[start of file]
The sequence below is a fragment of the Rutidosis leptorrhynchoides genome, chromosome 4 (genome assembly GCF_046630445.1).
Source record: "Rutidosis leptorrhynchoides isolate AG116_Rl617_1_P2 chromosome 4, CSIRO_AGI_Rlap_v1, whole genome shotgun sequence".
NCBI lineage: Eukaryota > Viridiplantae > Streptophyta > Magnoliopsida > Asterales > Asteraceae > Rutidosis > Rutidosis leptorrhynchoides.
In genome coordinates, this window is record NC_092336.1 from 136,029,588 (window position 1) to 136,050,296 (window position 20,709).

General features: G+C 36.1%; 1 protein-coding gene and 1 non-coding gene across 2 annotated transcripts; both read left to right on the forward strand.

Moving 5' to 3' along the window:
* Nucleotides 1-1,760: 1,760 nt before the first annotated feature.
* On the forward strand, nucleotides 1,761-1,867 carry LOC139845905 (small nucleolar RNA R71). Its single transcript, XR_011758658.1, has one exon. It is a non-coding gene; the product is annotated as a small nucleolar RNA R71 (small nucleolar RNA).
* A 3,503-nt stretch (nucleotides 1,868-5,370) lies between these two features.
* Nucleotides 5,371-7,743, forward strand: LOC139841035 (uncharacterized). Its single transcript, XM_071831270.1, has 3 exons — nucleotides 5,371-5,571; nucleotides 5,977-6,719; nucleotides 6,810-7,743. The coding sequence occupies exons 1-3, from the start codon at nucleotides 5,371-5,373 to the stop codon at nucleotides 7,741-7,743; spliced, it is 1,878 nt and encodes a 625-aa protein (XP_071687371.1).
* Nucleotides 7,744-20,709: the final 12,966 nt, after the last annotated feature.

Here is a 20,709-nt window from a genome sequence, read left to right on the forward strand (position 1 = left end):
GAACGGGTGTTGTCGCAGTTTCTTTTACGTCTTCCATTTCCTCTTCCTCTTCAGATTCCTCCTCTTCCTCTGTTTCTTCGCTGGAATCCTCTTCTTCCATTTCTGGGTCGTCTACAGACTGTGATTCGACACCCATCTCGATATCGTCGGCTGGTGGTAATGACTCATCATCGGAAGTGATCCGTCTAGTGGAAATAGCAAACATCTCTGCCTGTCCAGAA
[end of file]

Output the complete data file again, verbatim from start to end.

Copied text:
The sequence below is a fragment of the Rutidosis leptorrhynchoides genome, chromosome 4 (genome assembly GCF_046630445.1).
Source record: "Rutidosis leptorrhynchoides isolate AG116_Rl617_1_P2 chromosome 4, CSIRO_AGI_Rlap_v1, whole genome shotgun sequence".
NCBI lineage: Eukaryota > Viridiplantae > Streptophyta > Magnoliopsida > Asterales > Asteraceae > Rutidosis > Rutidosis leptorrhynchoides.
In genome coordinates, this window is record NC_092336.1 from 136,029,588 (window position 1) to 136,050,296 (window position 20,709).

General features: G+C 36.1%; 1 protein-coding gene and 1 non-coding gene across 2 annotated transcripts; both read left to right on the forward strand.

Moving 5' to 3' along the window:
* Nucleotides 1-1,760: 1,760 nt before the first annotated feature.
* On the forward strand, nucleotides 1,761-1,867 carry LOC139845905 (small nucleolar RNA R71). Its single transcript, XR_011758658.1, has one exon. It is a non-coding gene; the product is annotated as a small nucleolar RNA R71 (small nucleolar RNA).
* A 3,503-nt stretch (nucleotides 1,868-5,370) lies between these two features.
* Nucleotides 5,371-7,743, forward strand: LOC139841035 (uncharacterized). Its single transcript, XM_071831270.1, has 3 exons — nucleotides 5,371-5,571; nucleotides 5,977-6,719; nucleotides 6,810-7,743. The coding sequence occupies exons 1-3, from the start codon at nucleotides 5,371-5,373 to the stop codon at nucleotides 7,741-7,743; spliced, it is 1,878 nt and encodes a 625-aa protein (XP_071687371.1).
* Nucleotides 7,744-20,709: the final 12,966 nt, after the last annotated feature.

Here is a 20,709-nt window from a genome sequence, read left to right on the forward strand (position 1 = left end):
GAACGGGTGTTGTCGCAGTTTCTTTTACGTCTTCCATTTCCTCTTCCTCTTCAGATTCCTCCTCTTCCTCTGTTTCTTCGCTGGAATCCTCTTCTTCCATTTCTGGGTCGTCTACAGACTGTGATTCGACACCCATCTCGATATCGTCGGCTGGTGGTAATGACTCATCATCGGAAGTGATCCGTCTAGTGGAAATAGCAAACATCTCTGCCTGTCCAGAA